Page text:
Leeds has a good record regarding the youth opportunities programme. Since 1978 the youth opportunities programme has given more than 1·8 million youngsters throughout the country the chance to learn about work at first hand. It has improved their chances of getting a job. More than 7,000 young people entered the YOP programme in 1982–83. Our undertaking to 1982 school leavers of the offer of a place on the youth opportunities programme by Christmas was substantially met. Only 173 youngsters in the group remained without an offer in the whole of Leeds and north Yorkshire at Christmas 1982.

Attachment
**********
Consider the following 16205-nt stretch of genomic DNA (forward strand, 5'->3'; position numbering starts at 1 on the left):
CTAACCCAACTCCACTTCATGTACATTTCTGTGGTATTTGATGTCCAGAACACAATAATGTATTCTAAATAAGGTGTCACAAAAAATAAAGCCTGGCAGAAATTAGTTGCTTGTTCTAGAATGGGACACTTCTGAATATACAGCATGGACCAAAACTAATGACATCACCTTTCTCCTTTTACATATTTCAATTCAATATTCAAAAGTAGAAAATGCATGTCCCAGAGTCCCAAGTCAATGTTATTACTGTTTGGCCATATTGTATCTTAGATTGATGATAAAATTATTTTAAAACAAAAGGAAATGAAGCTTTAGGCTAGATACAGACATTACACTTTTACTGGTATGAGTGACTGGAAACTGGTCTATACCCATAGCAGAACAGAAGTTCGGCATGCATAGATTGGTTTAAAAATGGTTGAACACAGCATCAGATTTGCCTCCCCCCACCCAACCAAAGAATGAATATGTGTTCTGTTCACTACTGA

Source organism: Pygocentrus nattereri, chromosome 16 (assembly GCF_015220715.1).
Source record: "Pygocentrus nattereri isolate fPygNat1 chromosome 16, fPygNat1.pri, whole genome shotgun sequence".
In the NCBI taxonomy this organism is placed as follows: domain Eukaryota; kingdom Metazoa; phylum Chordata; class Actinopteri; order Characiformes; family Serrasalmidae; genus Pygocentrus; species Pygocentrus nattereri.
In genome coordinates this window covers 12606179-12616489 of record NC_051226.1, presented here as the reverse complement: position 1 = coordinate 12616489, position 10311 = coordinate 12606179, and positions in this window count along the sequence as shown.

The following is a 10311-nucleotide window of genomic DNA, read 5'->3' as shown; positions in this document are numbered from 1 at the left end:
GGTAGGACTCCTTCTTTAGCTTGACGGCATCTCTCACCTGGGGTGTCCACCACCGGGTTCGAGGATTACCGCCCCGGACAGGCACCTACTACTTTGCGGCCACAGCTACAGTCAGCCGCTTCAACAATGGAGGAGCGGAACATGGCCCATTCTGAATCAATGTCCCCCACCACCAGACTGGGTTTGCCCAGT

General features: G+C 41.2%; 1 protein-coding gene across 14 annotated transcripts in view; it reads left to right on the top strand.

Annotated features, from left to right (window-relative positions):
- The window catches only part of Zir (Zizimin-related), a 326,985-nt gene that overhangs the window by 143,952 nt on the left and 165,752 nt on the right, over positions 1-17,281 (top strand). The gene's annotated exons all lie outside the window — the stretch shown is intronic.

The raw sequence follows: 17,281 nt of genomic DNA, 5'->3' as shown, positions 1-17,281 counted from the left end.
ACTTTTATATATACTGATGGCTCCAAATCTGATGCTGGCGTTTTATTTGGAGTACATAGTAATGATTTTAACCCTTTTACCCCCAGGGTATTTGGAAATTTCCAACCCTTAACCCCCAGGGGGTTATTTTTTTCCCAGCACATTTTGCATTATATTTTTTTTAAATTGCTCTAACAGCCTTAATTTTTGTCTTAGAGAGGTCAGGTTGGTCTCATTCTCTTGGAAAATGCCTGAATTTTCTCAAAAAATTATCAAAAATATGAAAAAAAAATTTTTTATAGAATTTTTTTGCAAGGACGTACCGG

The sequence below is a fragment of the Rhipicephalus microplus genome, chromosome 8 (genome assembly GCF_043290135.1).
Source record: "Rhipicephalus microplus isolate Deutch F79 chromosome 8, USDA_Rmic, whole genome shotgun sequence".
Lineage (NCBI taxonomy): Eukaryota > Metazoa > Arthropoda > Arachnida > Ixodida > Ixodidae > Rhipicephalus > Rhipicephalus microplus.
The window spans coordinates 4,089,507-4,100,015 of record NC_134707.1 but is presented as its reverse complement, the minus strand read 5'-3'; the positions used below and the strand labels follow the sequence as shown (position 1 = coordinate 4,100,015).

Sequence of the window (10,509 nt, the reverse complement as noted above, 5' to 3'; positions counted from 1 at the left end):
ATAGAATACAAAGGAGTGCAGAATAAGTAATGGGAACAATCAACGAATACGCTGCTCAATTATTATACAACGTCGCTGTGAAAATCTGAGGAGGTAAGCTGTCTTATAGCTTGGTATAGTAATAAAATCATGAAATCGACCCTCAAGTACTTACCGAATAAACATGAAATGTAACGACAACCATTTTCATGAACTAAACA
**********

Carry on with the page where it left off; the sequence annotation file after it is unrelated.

The Government's commitment to helping young people has now gone much further with the introduction of the youth training scheme. The scheme will provide real training for our young people, giving them the basic skills they need to compete in the labour market. It is envisaged that 6,500 places on the scheme will be needed in Leeds this year and the response from organisations wishing to be sponsors has been very encouraging. There are already sufficient proposals under consideration to meet the target and at least 4,500 places will be provided by employers. That is to say, they will be mode A schemes.